To tackle these issues, green wall irrigation systems are fully automated and controlled remotely. Four different piped systems were installed at the Verdant apartments forming four different automatic irrigation stations, each adjusted to suit independent sets of conditions affecting the internal and external walls (such as sun/shade/air conditioning vents). Walls are watered for 1 minute daily on average, thus requiring a water use exemption from Water Corporation. Sensors automatically turn off if conditions are too wet.

Other issues requiring consideration around green walls included:

  • the use of fibrous root plants for the internal green walls, while woody root plants are used for external walls with larger and deeper panel systems;
  • the lifespan of green walls depends on the life of the plants (usually 5-10 years);
  • use of liquid fertiliser to minimise wastage; and
  • flushing drippers twice per year to remove salt build up and prevent pipe blockage.

WSUD systems

There are a number of excellent examples of Water Sensitive Urban Design (WSUD) systems around Perth’s heartland, all serving slightly different functions managing groundwater, preventing flooding, providing irrigation storage, improving water quality, providing habitat/improving biodiversity, and helping to restore the natural local water cycle!

Two significant WSUD sites were visited as part of the bus tour: shiny new Optus Stadium, and the more established Claisebrook Lake.

Claisebrook Lake

The primary function of Claisebrook Lake is to provide water storage for irrigation of 10 ha of parkland and streetscape throughout East Perth. It is managed by the parks team at the City of Perth.

Stormwater is the primary water source and is directed into the lake via several local drainage networks. However, sediments, nutrients, hydrocarbons and other debris, have previously caused contamination issues as well as resulting in the growth of aquatic weeds. Leaf litter from surrounding deciduous trees have also contributed to poor water quality. In order to improve stormwater quality and management at the lake, the City of Perth has undertaken a number of practices including:

  • installation of a Gross Pollution Trap (GPT) to remove the larger debris;
  • installation of an ultraviolet light screening system to reduce bacterial growth;
  • installation of aerators to improve oxygenation and mixing of lake water, as well as providing providing aesthetic value;
  • implementation of a regular maintenance program to control the growth of the aquatic weed;
  • development of a procedure to protect the wildlife during any maintenance operations; and,
  • Citizen Science Programs and lakeside signage to help residents understand water quality and maintenance issues.

Optus Stadium

Perth Stadium is the home of many of Western Australia’s hopes (Fremantle), dreams (Scorchers), failures (Glory) and successes (West Coast). What probably isn’t apparent to the 60,000 that regularly flock there are the water sensitive urban design features around them.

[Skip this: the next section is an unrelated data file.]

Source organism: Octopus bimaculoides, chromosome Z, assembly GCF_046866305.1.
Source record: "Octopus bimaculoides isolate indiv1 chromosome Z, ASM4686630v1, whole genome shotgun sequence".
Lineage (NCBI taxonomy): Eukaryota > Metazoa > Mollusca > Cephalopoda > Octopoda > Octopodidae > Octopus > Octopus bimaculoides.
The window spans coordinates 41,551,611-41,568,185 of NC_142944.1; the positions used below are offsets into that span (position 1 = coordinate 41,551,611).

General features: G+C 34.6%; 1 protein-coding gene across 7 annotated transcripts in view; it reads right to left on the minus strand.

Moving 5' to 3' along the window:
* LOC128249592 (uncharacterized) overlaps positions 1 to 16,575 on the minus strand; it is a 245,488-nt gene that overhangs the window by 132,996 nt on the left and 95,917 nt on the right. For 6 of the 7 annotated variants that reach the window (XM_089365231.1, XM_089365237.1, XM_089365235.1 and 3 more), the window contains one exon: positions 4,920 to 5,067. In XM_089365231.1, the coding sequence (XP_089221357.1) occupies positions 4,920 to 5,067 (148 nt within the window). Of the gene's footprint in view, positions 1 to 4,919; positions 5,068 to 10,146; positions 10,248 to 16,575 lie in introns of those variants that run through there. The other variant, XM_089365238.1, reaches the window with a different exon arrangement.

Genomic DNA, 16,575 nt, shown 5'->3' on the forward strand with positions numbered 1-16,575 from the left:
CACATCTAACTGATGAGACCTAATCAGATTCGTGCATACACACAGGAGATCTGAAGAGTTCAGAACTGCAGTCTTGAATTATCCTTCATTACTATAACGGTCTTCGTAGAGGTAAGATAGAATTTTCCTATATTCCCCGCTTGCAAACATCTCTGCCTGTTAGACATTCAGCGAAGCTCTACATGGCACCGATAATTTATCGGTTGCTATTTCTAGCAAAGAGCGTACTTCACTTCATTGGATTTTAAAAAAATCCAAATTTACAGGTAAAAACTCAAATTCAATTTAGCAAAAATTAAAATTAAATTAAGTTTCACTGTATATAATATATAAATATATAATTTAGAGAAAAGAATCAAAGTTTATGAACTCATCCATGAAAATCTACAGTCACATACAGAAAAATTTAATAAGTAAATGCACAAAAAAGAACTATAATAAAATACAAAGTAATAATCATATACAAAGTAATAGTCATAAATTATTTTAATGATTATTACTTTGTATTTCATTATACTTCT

Water management for the stadium and surrounding parklands aim to provide effective drainage and improve water quality of stormwater prior to discharge to the adjacent Swan River and river-fed lake. The stadium’s stormwater management system is designed to direct runoff from all impervious surfaces to underground infiltration tanks, biofilters, swales and drainage basins, sized to retain the first 15 mm of any storm event.

On the northern side of the stadium a rainwater tank collects runoff from the stadium roof. This runoff is used for irrigation of the garden beds in the precinct and toilets in the stadium. Water quality treatment is achieved through vegetation and underlying amended soil profiles in the garden beds, swales and basins.

So next time you’re watching a concert/game, take a look around you and you will notice these seemingly humble WSUD systems and have a better understanding of what they are doing for the nearby parks and Swan River during our rainy days.

Many thanks must go to the New WAter Ways 25th June 2019 bus tour presenters, for taking the time to explain their projects, the design process, challenges faced, and ultimately their success. Specifically, thank you to:

  • Julian Rose, Deep Green Landscaping (Capital Square Tower 1, Workzone, & Verdant apartments);
  • Shelley Smith, Coordinator Parks Project, City of Perth (Claisebrook Lake); and
  • Alan Madigan, Engineer, BG&E (Optus Stadium).

Such projects demonstrate that a considered planning and design process, in combination with a determination to champion and see-through the installation of non-traditional infrastructure, can result in the successful greening of a hard cityscape which is also sensitive to the local water cycle and river system. It also shows us ultimately that Perth truly has the potential to become a fully-fledged water sensitive city.

What is your view?

Fill in your details below or click an icon to log in:

WordPress.com Logo

You are commenting using your WordPress.com account. Log Out /  Change )

Google photo

You are commenting using your Google account. Log Out /  Change )

Twitter picture

You are commenting using your Twitter account. Log Out /  Change )

Facebook photo

You are commenting using your Facebook account. Log Out /  Change )

Connecting to %s